Content of end-of-life discussions

In the systematic review by Stephen et al., [13] the style and content of end-of-life discussions was deemed as one of three key themes determined from 14 qualitative and quantitative studies. Successful discussions were those where people felt listened to and where questions were encouraged. Noted was a split in consensus regarding disclosure of the uncertainty of prognosis, [5,13] and whether discussion should include the withdrawal of aggressive life-sustaining treatments [5] and information on the changes the person might expect in daily living. [13]

Overcoming cultural or language barriers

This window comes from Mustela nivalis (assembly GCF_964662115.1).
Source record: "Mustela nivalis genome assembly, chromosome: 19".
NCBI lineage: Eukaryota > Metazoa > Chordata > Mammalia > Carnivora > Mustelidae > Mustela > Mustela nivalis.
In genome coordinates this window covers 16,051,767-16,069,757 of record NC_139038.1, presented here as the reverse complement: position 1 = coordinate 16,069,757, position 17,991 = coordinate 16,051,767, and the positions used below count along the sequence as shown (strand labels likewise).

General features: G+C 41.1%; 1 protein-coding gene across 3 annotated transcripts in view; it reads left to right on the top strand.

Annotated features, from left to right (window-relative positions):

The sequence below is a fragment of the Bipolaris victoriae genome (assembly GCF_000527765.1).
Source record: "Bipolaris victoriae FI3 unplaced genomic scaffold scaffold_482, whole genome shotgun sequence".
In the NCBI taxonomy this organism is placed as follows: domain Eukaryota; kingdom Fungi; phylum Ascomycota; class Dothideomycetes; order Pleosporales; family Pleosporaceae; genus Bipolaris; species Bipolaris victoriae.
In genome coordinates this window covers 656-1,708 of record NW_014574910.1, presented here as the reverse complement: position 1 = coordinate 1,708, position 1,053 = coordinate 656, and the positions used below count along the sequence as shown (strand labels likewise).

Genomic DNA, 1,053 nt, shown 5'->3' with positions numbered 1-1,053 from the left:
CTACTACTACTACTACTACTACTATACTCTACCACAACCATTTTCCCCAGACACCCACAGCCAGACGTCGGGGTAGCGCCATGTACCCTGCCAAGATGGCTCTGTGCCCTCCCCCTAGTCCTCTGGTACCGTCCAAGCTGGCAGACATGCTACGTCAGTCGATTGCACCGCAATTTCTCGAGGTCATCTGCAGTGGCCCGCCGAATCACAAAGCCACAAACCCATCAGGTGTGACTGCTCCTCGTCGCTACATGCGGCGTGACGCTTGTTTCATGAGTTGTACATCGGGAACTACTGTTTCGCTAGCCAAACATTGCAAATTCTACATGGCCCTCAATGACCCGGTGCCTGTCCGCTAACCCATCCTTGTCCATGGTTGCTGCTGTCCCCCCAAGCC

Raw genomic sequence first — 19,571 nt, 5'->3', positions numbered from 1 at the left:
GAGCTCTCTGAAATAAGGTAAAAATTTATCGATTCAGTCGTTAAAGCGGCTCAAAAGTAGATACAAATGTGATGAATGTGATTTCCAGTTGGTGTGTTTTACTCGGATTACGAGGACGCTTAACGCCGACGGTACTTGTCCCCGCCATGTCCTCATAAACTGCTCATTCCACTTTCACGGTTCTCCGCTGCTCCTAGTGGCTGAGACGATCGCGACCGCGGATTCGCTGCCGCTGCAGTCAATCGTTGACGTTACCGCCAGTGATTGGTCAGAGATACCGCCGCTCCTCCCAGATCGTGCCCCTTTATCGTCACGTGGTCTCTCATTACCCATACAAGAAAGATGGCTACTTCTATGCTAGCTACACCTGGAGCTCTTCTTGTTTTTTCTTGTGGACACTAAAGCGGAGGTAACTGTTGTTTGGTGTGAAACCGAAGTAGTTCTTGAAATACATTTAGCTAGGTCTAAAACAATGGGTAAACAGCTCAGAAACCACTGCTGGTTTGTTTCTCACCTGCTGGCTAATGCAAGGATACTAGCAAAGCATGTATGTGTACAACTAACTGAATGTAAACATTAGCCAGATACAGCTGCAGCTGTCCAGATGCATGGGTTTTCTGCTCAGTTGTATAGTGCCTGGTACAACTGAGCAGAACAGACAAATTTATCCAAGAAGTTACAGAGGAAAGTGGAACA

Consideration of multicultural contexts of palliative care is an important facet of end-of-life care. [9] In the systematic review by de Graaff et al., [9] 37 of the 57 studies looked at communication in end-of-life care in Turkish and Moroccan immigrants in the Netherlands. Five themes emerged: communication of diagnosis and prognosis; communication about pain, sorrow and mental health problems; language barriers; and communication patterns within the family. Certain cultural backgrounds may preclude the person receiving information prior to the family, [8] However, de Graaff et al. [9] found prognosis or diagnosis was not discussed with the person  up to 63% of the time, mainly due to the doctor or family not wanting to distress the person. These sentiments are similar to those expressed in reviews by Murray et al. [1] and Stephen et al. [13] A higher socio-economic status and education level, or the type of illness i.e. terminal malignancy, increased the likelihood of these discussions. [9] These older adults were less likely to want information on their disease whereas younger adults were more likely to ask questions and encourage discussions. In addition, the relatives did not like the direct nature of delivery of these discussions from the Dutch care providers. Where differences in culture and religious beliefs about end of life practices occurred between the clinician, the person and their family, impaired communication around prognosis and EoL plans was identified. [7] Cultural values and beliefs are to be included in end-of-life decisions. De Graaff et al. [9] found that Turkish people were unlikely to complain about pain and did not want to discuss psychological symptoms such as depression or dementia. Brooks et al. [7] also noted that patients and families from different cultures may express pain and grief in different ways, and many clinicians are unsure as to how best to engage with appropriate cultural understanding and sensitivity.